Larry struggled up the steep hot dry mountain trail. Grit prevented his dry tongue from sticking to the roof of his mouth. His weak ankle steadily complained louder. “Why am I here,” he wondered, “with all my dreams gone.”
Suddenly, a shout. Jimiyu, still in his horrible coat, appeared out of the trees near the crest of the trail., beaming, “A stream, and look!” The blueberries seemed almost to glow when held in his almost Black mitts. Between wolfing down those luscious pearls of sapphire and slurping the water so ice cold that it wonderfully burned his throat, Larry felt reenergized. Then they almost flew through the small blueberry patch, inhaling the creamy flavor-bursters.
While sitting on boulders on the far side, reality intruded. “What am I going to do?” cried Larry.
“That letter is eating you alive,” responded Jimiyu. “Since I led you to the Lord, I had rejoiced to see your growth. I invited you to hike with me in the Cascades when I saw you making a regrettable choice. It is easier to hear God far from the city.”
“I am so angry with God over this. I don’t see any way he will change my mind,” growled Larry.
“Don’t count God out. In the meantime, let’s climb over this pile of logs. I saw a larger blueberry patch where we can pick more for dinner and breakfast,” calmly replied Jimiyu.
Soon, they had filled several containers. Suddenly they heard a deep growl. Yelling, “Bear, run,” Larry took off, scattering the pots.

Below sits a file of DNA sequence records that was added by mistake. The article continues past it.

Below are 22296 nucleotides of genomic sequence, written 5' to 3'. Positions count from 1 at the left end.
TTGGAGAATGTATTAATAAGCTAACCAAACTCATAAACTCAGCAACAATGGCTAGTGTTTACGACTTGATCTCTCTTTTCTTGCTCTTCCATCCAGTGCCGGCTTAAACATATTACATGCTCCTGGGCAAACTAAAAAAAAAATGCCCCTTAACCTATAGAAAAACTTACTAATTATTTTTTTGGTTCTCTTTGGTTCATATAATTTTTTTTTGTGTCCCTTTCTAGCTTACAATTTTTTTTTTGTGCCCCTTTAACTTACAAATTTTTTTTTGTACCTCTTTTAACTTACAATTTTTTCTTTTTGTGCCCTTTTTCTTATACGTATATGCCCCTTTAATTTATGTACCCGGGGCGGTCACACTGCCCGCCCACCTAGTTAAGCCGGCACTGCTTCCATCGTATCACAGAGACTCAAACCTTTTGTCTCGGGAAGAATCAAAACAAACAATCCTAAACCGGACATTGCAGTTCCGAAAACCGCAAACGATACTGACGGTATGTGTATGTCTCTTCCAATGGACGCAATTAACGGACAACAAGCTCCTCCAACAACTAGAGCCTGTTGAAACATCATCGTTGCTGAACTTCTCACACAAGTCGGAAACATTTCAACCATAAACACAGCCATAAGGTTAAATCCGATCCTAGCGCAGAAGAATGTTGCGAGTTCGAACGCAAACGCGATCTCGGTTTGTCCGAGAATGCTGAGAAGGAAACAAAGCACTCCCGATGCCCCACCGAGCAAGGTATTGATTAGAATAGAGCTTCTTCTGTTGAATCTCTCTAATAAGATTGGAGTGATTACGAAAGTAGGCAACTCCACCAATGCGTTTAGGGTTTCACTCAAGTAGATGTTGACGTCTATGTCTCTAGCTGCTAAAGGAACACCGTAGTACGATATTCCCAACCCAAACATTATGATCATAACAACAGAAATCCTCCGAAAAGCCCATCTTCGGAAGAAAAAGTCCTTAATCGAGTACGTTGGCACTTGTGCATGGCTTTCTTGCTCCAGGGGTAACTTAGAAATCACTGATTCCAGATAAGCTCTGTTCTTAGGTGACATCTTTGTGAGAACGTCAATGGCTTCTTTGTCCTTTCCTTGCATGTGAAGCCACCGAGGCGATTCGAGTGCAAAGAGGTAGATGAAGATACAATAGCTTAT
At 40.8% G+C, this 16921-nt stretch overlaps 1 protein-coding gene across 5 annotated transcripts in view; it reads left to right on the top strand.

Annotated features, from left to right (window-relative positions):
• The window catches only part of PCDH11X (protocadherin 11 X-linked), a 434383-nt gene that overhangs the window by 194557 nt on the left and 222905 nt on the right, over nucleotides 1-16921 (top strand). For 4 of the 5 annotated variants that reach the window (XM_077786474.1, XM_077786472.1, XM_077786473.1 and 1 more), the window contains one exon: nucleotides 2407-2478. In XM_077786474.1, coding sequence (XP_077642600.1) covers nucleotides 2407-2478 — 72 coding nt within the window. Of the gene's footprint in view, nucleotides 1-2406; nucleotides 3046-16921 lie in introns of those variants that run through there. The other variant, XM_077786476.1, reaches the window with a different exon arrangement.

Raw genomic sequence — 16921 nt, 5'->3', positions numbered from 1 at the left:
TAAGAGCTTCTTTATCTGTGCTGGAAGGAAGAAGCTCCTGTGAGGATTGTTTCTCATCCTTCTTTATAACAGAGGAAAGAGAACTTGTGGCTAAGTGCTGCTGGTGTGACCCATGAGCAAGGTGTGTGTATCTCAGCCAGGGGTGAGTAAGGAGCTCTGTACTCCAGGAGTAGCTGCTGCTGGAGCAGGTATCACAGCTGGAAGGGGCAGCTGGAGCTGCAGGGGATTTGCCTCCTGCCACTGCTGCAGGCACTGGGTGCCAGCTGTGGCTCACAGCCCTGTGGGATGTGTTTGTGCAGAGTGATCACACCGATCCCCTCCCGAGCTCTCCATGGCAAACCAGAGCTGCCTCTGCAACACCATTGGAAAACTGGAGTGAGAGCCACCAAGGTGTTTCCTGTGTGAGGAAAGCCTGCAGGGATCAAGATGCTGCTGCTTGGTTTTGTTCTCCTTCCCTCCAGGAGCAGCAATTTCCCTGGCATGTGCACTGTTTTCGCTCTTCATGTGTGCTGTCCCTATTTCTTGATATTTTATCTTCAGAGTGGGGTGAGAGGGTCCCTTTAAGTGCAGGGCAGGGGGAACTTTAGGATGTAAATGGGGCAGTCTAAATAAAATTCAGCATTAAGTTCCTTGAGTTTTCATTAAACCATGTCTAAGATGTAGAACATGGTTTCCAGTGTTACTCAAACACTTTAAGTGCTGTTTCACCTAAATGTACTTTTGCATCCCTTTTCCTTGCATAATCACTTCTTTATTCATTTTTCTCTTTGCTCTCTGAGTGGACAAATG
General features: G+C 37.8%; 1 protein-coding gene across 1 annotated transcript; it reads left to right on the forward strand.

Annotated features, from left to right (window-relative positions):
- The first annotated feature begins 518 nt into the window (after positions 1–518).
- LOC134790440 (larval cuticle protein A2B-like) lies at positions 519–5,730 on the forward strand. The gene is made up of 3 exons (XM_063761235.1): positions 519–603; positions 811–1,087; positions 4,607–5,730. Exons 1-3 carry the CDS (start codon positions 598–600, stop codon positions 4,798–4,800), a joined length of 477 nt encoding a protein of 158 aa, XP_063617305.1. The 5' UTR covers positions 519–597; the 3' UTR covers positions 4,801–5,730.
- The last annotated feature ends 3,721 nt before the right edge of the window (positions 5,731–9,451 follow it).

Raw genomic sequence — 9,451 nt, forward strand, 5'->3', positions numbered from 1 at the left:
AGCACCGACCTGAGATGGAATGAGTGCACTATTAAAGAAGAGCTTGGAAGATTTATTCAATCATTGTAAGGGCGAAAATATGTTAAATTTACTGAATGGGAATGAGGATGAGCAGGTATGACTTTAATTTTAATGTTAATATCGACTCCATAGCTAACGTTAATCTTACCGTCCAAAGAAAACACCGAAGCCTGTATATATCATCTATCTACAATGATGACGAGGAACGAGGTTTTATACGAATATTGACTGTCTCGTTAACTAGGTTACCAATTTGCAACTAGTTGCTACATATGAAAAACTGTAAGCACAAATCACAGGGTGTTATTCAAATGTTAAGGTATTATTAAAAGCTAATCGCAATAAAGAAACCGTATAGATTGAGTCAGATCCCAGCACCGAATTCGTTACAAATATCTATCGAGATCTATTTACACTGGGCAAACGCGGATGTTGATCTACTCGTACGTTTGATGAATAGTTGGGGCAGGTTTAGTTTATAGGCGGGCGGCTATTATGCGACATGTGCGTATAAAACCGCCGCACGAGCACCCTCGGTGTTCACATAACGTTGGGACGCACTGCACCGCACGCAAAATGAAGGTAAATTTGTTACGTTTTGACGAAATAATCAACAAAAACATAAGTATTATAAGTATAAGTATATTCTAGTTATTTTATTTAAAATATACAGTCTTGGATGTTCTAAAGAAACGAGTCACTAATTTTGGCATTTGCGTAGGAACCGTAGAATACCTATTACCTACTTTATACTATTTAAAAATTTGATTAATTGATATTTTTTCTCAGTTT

Jimiyu was close behind, but yelled, “your ankle slows you, I’ll distract her.”
Larry quickly ascended the logs, but his ankle collapsed jumping to the boulders. Before his head smashed on a rock, destroying his glasses, he heard screaming. After the dizziness subsided, he wiped the blood and blearily made out the bear on top of the logs tossing Jimiyu in his ugly purple coat like a ragdoll, but heard no more screaming. Knowing it was futile, he stood to try to rescue his spiritual father. He quickly collapsed when his ankle shot a stream of liquid fire up his leg. After a time of blackness, all he could make out was that bloody coat on the logs.
Thirty minutes crawl brought him to the scene of carnage. The whole way, he had been praying for strength from the God he was blaming. Lifting the coat, he found no body, but heard a whispery, “why are you looking for the living among the dead?” Inside a wooden cave, he dimly perceived Jimiyu unhurt except for a knot on his head.
As he climbed out of the logs, Jimiyu’s startling words thundered, “I’ll go home and never notify anyone that you are badly injured and need rescuing.”
“I couldn’t live without your help,” Larry stuttered back.
“Your wife has just been diagnosed with Multiple Sclerosis. How is this different? You decided to leave her when she most needed you.” Larry wept in repentance.